In the summer of 2012, Frank completed a 50-day, 550-mile walk through the southern United States on the Appalachian Trail. The trail is a 2,184-mile long public footpath that traverses the wooded, pastoral, and culturally resonant lands of the Appalachian Mountains. He began the walk on May 23rd, 2012 in north Georgia and finished in southwest Virginia on July 10th, 2012. He walked alone, mostly in solitude, through the wilds of the Appalachian Mountains for the entire journey.
His book, Feather Beard: Steps from the Heart of a Solitary Walker, explores through the mediums of art, music, writing and storytelling, the act of walking as a mode of connection to the more than human world. In a time of environmental crisis and human disconnect from nature, the work examines walking as a lost art, reminding us that we are bipedal organisms who relate with our bodies, minds and hearts to the world around us. Moreover, Frank's work offers a modern day bent to the walking narrative tradition: from Aboriginal walkabouts, Native American vision quests and religious pilgrimages to the writings of William Wordsworth, Henry Thoreau and John Muir, to the modern narratives of writers like William DeBuys, Gretel Ehrlich & Annie Dillard. By contributing to this ancient tradition in a present voice, Frank hopes to inspire future generations to go afoot and commune in meaningful ways with the Earth. He believes walking is a way to mental and physical wellbeing as well as a practice that can be engaged to foster an appreciation for wild nature.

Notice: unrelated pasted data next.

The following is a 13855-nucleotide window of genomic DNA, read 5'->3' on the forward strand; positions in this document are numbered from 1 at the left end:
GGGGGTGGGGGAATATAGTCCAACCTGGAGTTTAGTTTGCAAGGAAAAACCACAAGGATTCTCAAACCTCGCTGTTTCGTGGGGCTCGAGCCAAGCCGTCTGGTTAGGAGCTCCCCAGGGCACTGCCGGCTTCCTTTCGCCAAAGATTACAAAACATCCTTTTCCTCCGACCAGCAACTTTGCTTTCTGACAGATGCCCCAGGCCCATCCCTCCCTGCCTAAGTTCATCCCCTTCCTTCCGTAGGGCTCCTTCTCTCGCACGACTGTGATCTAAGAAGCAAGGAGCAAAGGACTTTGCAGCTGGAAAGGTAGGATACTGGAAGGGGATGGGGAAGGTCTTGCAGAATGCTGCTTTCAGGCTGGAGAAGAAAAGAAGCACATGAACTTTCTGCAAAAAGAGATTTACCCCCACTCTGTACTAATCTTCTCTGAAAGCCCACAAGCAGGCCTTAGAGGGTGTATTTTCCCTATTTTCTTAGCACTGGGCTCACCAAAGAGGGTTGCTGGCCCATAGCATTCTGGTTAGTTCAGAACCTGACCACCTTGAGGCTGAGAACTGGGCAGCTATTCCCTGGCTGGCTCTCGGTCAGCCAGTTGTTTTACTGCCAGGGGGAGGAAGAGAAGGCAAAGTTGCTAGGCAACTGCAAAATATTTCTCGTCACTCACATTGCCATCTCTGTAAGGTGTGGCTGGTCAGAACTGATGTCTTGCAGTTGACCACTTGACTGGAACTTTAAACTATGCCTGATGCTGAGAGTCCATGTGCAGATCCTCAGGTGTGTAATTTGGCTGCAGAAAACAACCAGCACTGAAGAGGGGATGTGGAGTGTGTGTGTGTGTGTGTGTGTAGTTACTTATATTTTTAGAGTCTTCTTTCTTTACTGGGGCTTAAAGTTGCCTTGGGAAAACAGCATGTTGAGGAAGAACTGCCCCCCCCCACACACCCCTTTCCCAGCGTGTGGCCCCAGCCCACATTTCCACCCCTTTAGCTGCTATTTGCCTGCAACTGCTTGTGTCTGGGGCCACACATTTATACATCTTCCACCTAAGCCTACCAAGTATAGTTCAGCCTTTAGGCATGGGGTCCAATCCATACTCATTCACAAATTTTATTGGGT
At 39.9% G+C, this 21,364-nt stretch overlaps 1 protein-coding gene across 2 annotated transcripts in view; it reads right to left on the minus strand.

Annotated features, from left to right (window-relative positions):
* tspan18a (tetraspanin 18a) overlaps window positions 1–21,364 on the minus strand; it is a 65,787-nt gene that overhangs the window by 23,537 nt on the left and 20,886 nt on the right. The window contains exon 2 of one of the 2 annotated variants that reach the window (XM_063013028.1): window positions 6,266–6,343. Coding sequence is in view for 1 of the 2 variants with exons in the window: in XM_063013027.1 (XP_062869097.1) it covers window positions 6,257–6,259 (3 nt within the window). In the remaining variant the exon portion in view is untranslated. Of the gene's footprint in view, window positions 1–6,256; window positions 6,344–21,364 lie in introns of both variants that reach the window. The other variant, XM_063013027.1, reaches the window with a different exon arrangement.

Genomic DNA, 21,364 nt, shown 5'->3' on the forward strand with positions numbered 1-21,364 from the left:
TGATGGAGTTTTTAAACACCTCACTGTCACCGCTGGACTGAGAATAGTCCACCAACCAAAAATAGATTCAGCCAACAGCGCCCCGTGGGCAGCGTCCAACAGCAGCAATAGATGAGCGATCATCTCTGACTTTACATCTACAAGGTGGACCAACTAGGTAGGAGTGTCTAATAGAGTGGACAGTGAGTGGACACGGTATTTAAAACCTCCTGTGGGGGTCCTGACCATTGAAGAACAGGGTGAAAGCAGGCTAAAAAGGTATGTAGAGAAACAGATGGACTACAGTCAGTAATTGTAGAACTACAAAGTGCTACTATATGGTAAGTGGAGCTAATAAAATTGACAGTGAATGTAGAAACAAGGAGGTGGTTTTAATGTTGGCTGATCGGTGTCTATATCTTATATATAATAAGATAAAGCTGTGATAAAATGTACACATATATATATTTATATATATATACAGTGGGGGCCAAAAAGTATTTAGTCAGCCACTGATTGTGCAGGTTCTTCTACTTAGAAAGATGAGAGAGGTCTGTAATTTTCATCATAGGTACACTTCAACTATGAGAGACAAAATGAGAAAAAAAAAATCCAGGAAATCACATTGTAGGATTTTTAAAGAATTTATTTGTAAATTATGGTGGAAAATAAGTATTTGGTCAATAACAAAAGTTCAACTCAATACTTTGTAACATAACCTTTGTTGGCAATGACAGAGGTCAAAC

This walk was a personal pilgrimage for Frank inspired by his deep-seated desire to reconnect to where he was born: to his family and lineage, to the wild lands of Georgia and the southern United States. Frank wanted to remember and celebrate the landscape of his childhood by walking out into it, to become part of his childhood home ground once again.
As a Taft-Nicholson Center artist-in-residence during the 2012 season (along with his wife Louisa), Frank's project had four components. He wrote the body of his walking narrative entitled, Feather Beard: Steps from the Heart of a Solitary Walker about his experiences walking 550 miles of the Appalachian Trail; he compiled his photography along with a soundscape project from the walk to provide a visual and audible experience of the journey; he wrote a collection of songs on the ukulele about the journey in an attempt to capture the essence of his experience in song and voice; and he painted native fish watercolors to demonstrate how language and culture are derived from the landscape.